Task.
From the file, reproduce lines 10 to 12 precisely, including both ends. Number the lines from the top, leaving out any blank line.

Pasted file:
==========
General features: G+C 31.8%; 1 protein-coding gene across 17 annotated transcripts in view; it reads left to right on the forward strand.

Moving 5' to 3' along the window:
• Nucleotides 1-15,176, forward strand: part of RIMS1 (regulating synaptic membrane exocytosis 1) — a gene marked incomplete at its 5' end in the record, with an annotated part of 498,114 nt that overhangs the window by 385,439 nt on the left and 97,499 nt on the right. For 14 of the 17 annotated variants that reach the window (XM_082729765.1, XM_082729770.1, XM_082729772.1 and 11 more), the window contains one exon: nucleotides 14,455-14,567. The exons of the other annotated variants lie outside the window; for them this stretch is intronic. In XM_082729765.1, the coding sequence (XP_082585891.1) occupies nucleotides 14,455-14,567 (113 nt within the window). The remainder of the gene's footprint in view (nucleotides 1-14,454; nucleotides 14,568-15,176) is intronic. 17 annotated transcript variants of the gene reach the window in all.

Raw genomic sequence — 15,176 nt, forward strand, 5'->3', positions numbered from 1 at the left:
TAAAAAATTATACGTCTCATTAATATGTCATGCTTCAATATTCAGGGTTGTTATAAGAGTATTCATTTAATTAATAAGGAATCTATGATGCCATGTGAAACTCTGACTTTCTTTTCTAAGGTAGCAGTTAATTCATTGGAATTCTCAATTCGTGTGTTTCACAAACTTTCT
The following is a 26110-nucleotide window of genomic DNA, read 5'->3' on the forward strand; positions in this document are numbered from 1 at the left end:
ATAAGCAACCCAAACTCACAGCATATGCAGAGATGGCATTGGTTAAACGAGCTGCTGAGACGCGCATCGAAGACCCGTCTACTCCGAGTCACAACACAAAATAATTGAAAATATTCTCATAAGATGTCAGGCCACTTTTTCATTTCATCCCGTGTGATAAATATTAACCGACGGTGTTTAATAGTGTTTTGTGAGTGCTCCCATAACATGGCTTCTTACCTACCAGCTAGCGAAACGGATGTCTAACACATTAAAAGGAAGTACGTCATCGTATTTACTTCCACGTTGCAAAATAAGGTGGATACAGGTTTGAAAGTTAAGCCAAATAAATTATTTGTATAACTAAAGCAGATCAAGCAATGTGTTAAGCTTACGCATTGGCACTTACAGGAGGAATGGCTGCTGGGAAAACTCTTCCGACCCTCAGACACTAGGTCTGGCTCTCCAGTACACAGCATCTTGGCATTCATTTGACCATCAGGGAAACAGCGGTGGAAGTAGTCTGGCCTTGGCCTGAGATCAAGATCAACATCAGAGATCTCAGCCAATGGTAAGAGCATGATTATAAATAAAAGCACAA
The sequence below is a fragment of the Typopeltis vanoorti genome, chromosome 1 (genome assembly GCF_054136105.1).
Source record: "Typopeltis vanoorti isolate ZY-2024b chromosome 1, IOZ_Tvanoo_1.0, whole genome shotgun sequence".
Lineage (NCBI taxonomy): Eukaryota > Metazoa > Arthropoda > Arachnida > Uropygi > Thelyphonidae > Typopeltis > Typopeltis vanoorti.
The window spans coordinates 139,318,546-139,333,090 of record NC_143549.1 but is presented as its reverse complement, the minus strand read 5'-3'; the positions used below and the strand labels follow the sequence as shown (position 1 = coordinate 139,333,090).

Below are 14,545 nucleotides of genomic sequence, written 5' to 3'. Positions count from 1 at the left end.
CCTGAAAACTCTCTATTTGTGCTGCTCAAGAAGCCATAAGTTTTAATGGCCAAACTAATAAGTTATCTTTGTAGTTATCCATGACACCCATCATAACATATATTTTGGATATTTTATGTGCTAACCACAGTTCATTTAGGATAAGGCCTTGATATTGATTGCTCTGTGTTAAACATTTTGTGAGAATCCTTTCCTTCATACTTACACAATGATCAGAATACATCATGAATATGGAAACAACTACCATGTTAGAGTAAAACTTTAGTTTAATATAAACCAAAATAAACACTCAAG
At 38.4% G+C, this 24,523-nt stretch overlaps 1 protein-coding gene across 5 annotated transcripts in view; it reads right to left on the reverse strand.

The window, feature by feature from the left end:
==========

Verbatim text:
Lineage (NCBI taxonomy): Eukaryota > Metazoa > Arthropoda > Arachnida > Uropygi > Thelyphonidae > Typopeltis > Typopeltis vanoorti.
The window spans coordinates 139,318,546-139,333,090 of record NC_143549.1 but is presented as its reverse complement, the minus strand read 5'-3'; the positions used below and the strand labels follow the sequence as shown (position 1 = coordinate 139,333,090).

Below are 14,545 nucleotides of genomic sequence, written 5' to 3'. Positions count from 1 at the left end.